Contrary to what consumers may have heard recently about fruit juice consumption, numerous research studies over the years have found no connection between appropriate consumption of fruit juices and being overweight.
A study, published in the February issue of Pediatrics and released yesterday, looked at the role of "sweet drinks" in obesity among preschoolers categorized as normal/underweight or overweight. Sweet drinks were defined as sugar-sweetened and naturally sweet drinks, including "vitamin C juice (orange juice or juice with vitamin C added)," "other juices," "fruit drinks," and "soda."
The study concluded that "with fruit juice only, we found no significant associations for at-risk or normal/underweight children." Among children who were overweight, the association with overweight was positive, but "the results were of only borderline significance."
The study generated much attention and confusion, but actually supports findings of previous research studies which found no statistically significant differences in children's body mass index due specifically to fruit juice intake, says the Juice Products Association.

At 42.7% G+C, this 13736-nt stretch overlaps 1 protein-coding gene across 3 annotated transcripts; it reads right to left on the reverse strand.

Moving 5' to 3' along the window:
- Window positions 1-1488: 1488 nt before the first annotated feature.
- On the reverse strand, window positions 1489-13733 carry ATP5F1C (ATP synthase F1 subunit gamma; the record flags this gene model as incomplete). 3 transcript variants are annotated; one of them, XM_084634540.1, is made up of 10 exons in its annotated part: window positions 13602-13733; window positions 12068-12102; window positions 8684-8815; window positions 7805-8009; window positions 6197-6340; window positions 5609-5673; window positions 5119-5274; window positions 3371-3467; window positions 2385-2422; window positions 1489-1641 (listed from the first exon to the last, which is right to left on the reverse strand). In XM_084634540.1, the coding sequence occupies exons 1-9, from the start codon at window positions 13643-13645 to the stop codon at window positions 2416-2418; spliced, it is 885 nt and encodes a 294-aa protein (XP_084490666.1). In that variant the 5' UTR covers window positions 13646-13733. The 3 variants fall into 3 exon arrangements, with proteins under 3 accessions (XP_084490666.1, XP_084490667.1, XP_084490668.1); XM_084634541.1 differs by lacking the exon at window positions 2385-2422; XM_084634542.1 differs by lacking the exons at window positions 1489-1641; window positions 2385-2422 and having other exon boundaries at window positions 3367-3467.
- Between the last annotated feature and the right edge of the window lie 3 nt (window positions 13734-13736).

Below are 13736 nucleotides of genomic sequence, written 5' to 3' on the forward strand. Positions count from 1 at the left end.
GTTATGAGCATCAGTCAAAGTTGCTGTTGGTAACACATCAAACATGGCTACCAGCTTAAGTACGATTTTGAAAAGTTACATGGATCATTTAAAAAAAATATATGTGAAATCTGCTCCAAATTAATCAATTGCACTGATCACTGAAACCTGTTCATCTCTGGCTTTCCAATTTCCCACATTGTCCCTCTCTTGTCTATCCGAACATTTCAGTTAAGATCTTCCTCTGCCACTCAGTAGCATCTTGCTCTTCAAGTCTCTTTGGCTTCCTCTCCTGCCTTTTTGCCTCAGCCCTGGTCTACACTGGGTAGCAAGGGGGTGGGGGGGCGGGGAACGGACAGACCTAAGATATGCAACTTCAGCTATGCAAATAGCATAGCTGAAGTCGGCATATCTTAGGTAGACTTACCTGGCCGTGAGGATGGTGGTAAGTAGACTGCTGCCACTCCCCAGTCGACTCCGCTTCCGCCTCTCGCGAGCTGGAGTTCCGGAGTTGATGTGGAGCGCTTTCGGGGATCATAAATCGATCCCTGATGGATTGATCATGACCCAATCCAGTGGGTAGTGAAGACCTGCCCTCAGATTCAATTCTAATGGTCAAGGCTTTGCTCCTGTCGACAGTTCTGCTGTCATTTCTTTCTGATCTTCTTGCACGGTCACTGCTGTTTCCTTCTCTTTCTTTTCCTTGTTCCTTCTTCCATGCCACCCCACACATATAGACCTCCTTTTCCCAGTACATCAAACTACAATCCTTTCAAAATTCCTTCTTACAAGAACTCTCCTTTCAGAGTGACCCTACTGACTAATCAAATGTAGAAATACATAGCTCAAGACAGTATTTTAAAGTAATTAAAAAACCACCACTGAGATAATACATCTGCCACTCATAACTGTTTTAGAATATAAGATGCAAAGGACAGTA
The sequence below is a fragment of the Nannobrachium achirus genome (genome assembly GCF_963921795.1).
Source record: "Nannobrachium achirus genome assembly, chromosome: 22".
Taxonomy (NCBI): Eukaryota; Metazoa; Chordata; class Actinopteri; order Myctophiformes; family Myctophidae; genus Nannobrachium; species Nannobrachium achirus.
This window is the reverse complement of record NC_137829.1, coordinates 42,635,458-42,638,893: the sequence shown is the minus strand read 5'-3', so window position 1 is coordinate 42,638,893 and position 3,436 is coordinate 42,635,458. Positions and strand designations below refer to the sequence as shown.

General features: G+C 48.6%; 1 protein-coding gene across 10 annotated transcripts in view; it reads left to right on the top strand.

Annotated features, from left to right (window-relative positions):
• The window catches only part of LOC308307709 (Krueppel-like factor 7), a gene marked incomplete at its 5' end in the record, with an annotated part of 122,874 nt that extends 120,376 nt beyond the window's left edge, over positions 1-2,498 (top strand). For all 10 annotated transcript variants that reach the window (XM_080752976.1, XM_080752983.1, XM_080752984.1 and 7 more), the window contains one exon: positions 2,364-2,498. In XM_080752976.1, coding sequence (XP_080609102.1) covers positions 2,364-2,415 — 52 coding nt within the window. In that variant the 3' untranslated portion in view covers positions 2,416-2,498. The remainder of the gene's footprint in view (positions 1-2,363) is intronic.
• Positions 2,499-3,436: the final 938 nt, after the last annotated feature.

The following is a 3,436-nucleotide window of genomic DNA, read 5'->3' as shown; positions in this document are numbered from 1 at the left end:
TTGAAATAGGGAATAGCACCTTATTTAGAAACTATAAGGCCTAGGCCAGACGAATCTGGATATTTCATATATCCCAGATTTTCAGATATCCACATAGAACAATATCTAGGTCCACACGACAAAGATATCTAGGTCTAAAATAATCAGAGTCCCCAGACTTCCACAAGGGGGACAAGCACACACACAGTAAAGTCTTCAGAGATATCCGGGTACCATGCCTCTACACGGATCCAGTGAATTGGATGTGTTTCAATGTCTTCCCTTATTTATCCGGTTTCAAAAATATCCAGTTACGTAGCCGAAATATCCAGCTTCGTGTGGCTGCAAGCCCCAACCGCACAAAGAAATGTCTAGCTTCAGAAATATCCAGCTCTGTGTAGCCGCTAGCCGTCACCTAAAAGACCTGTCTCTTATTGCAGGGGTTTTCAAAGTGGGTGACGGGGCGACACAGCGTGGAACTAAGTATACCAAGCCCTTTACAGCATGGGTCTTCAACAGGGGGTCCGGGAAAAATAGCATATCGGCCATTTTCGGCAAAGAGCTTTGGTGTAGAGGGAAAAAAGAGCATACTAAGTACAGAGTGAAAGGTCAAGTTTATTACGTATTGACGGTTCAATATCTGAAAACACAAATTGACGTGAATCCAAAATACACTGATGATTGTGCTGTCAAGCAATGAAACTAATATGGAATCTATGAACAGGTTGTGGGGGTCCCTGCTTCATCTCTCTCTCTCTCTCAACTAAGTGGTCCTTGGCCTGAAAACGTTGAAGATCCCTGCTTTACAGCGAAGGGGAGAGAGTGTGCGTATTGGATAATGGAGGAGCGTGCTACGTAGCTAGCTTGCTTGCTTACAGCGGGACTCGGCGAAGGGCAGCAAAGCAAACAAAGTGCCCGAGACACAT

Research published in the January issue of the Journal of the American Dietetic Association is one such study. That study was based on consumption and growth data from the world-renowned Bogalusa Heart Study, which looked at diet, lifestyle and health outcomes of children over a period of 21 years. The Bogalusa study did not find a significant relationship between sweetened beverage consumption and body mass index and energy intake among children.
Other published research, funded by USDA at the University of Tennessee/Knoxville, looked at a large database of children's beverage intake over several years. That analysis by Dr. Jeanne Skinner found that "although juice intakes were not always moderate, growth parameters did not indicate overweight or short status." She concluded "there were no statistically significant associations between juice [intake] and children's height, weight or body mass index."
The recent Dietary Guidelines for Americans, although recommending whole fruit consumption versus fruit juices because of their fiber content, also recommends that Americans consume fruit and vegetable juices to obtain recommended amounts of Vitamin A, Vitamin C, folate and potassium. Phytonutrients found in fruit juices also need to be considered when making healthy beverage choices, says Carol Freysinger, JPA Executive Director.
The Juice Products Association is the trade association representing the fruit and juice products industry. JPA includes processors, packers, extractors, brokers and marketers of fruit and vegetable juices, juice beverages, fruit jams, jellies and preserves and similar products, as well as industry suppliers and food testing laboratories.